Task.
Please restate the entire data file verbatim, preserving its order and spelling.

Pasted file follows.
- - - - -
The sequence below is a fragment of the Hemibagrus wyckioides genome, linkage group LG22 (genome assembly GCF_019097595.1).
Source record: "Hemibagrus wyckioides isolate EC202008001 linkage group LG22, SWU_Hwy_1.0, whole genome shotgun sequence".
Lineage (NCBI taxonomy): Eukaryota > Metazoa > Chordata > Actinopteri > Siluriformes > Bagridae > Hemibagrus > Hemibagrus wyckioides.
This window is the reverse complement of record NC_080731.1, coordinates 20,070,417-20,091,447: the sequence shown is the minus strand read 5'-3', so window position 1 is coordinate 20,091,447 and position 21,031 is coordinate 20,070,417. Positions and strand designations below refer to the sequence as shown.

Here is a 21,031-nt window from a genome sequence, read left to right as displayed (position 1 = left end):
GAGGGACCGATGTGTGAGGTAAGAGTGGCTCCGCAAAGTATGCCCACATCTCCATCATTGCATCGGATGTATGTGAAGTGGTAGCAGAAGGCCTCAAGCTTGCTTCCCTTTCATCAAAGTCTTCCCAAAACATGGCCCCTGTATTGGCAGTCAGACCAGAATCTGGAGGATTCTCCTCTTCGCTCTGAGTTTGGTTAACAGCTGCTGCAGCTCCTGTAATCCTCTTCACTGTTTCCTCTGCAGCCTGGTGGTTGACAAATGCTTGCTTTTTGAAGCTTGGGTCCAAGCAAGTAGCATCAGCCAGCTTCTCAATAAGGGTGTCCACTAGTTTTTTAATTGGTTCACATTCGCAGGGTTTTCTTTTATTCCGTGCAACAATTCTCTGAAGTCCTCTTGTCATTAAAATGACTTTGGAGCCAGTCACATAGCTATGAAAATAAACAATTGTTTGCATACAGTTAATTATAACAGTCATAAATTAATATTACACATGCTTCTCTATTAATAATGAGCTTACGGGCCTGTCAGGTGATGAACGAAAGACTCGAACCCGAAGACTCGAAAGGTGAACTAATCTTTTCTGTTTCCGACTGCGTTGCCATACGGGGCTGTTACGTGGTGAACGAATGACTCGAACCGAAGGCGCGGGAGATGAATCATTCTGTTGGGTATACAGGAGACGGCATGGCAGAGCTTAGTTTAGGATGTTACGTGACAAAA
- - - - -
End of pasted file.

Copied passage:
The sequence below is a fragment of the Hemibagrus wyckioides genome, linkage group LG22 (genome assembly GCF_019097595.1).
Source record: "Hemibagrus wyckioides isolate EC202008001 linkage group LG22, SWU_Hwy_1.0, whole genome shotgun sequence".
Lineage (NCBI taxonomy): Eukaryota > Metazoa > Chordata > Actinopteri > Siluriformes > Bagridae > Hemibagrus > Hemibagrus wyckioides.
This window is the reverse complement of record NC_080731.1, coordinates 20,070,417-20,091,447: the sequence shown is the minus strand read 5'-3', so window position 1 is coordinate 20,091,447 and position 21,031 is coordinate 20,070,417. Positions and strand designations below refer to the sequence as shown.

Here is a 21,031-nt window from a genome sequence, read left to right as displayed (position 1 = left end):
GAGGGACCGATGTGTGAGGTAAGAGTGGCTCCGCAAAGTATGCCCACATCTCCATCATTGCATCGGATGTATGTGAAGTGGTAGCAGAAGGCCTCAAGCTTGCTTCCCTTTCATCAAAGTCTTCCCAAAACATGGCCCCTGTATTGGCAGTCAGACCAGAATCTGGAGGATTCTCCTCTTCGCTCTGAGTTTGGTTAACAGCTGCTGCAGCTCCTGTAATCCTCTTCACTGTTTCCTCTGCAGCCTGGTGGTTGACAAATGCTTGCTTTTTGAAGCTTGGGTCCAAGCAAGTAGCATCAGCCAGCTTCTCAATAAGGGTGTCCACTAGTTTTTTAATTGGTTCACATTCGCAGGGTTTTCTTTTATTCCGTGCAACAATTCTCTGAAGTCCTCTTGTCATTAAAATGACTTTGGAGCCAGTCACATAGCTATGAAAATAAACAATTGTTTGCATACAGTTAATTATAACAGTCATAAATTAATATTACACATGCTTCTCTATTAATAATGAGCTTACGGGCCTGTCAGGTGATGAACGAAAGACTCGAACCCGAAGACTCGAAAGGTGAACTAATCTTTTCTGTTTCCGACTGCGTTGCCATACGGGGCTGTTACGTGGTGAACGAATGACTCGAACCGAAGGCGCGGGAGATGAATCATTCTGTTGGGTATACAGGAGACGGCATGGCAGAGCTTAGTTTAGGATGTTACGTGACAAAA